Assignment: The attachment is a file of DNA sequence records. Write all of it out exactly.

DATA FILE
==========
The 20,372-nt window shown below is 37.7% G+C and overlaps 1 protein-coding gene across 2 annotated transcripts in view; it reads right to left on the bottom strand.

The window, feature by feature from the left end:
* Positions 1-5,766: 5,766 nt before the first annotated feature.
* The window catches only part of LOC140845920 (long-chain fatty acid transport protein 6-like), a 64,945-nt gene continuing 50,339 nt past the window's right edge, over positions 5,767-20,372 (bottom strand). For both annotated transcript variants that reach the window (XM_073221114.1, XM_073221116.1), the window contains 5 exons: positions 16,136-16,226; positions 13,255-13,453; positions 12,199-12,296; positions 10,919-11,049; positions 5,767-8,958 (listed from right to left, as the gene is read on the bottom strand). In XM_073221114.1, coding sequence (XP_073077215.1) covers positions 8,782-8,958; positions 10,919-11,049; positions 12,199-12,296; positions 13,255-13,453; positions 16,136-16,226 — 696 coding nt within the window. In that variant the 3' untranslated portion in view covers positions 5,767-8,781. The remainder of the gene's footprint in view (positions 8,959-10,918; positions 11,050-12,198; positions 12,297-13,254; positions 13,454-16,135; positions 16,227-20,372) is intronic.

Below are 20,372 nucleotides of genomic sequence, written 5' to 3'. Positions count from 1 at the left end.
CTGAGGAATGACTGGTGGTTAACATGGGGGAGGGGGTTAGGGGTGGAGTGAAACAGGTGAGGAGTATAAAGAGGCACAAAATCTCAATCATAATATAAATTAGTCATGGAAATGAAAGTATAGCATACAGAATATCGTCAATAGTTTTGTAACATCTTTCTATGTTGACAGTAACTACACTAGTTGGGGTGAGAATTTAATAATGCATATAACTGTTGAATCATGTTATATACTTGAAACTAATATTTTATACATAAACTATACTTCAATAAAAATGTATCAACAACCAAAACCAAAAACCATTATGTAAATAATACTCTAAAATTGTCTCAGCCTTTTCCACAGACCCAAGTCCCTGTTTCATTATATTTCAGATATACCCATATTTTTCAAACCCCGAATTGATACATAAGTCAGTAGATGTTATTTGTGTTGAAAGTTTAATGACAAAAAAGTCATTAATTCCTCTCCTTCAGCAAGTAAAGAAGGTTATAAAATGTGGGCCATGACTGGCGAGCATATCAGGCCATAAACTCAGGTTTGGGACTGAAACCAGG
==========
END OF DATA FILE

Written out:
The 20,372-nt window shown below is 37.7% G+C and overlaps 1 protein-coding gene across 2 annotated transcripts in view; it reads right to left on the bottom strand.

The window, feature by feature from the left end:
* Positions 1-5,766: 5,766 nt before the first annotated feature.
* The window catches only part of LOC140845920 (long-chain fatty acid transport protein 6-like), a 64,945-nt gene continuing 50,339 nt past the window's right edge, over positions 5,767-20,372 (bottom strand). For both annotated transcript variants that reach the window (XM_073221114.1, XM_073221116.1), the window contains 5 exons: positions 16,136-16,226; positions 13,255-13,453; positions 12,199-12,296; positions 10,919-11,049; positions 5,767-8,958 (listed from right to left, as the gene is read on the bottom strand). In XM_073221114.1, coding sequence (XP_073077215.1) covers positions 8,782-8,958; positions 10,919-11,049; positions 12,199-12,296; positions 13,255-13,453; positions 16,136-16,226 — 696 coding nt within the window. In that variant the 3' untranslated portion in view covers positions 5,767-8,781. The remainder of the gene's footprint in view (positions 8,959-10,918; positions 11,050-12,198; positions 12,297-13,254; positions 13,454-16,135; positions 16,227-20,372) is intronic.

Below are 20,372 nucleotides of genomic sequence, written 5' to 3'. Positions count from 1 at the left end.
CTGAGGAATGACTGGTGGTTAACATGGGGGAGGGGGTTAGGGGTGGAGTGAAACAGGTGAGGAGTATAAAGAGGCACAAAATCTCAATCATAATATAAATTAGTCATGGAAATGAAAGTATAGCATACAGAATATCGTCAATAGTTTTGTAACATCTTTCTATGTTGACAGTAACTACACTAGTTGGGGTGAGAATTTAATAATGCATATAACTGTTGAATCATGTTATATACTTGAAACTAATATTTTATACATAAACTATACTTCAATAAAAATGTATCAACAACCAAAACCAAAAACCATTATGTAAATAATACTCTAAAATTGTCTCAGCCTTTTCCACAGACCCAAGTCCCTGTTTCATTATATTTCAGATATACCCATATTTTTCAAACCCCGAATTGATACATAAGTCAGTAGATGTTATTTGTGTTGAAAGTTTAATGACAAAAAAGTCATTAATTCCTCTCCTTCAGCAAGTAAAGAAGGTTATAAAATGTGGGCCATGACTGGCGAGCATATCAGGCCATAAACTCAGGTTTGGGACTGAAACCAGG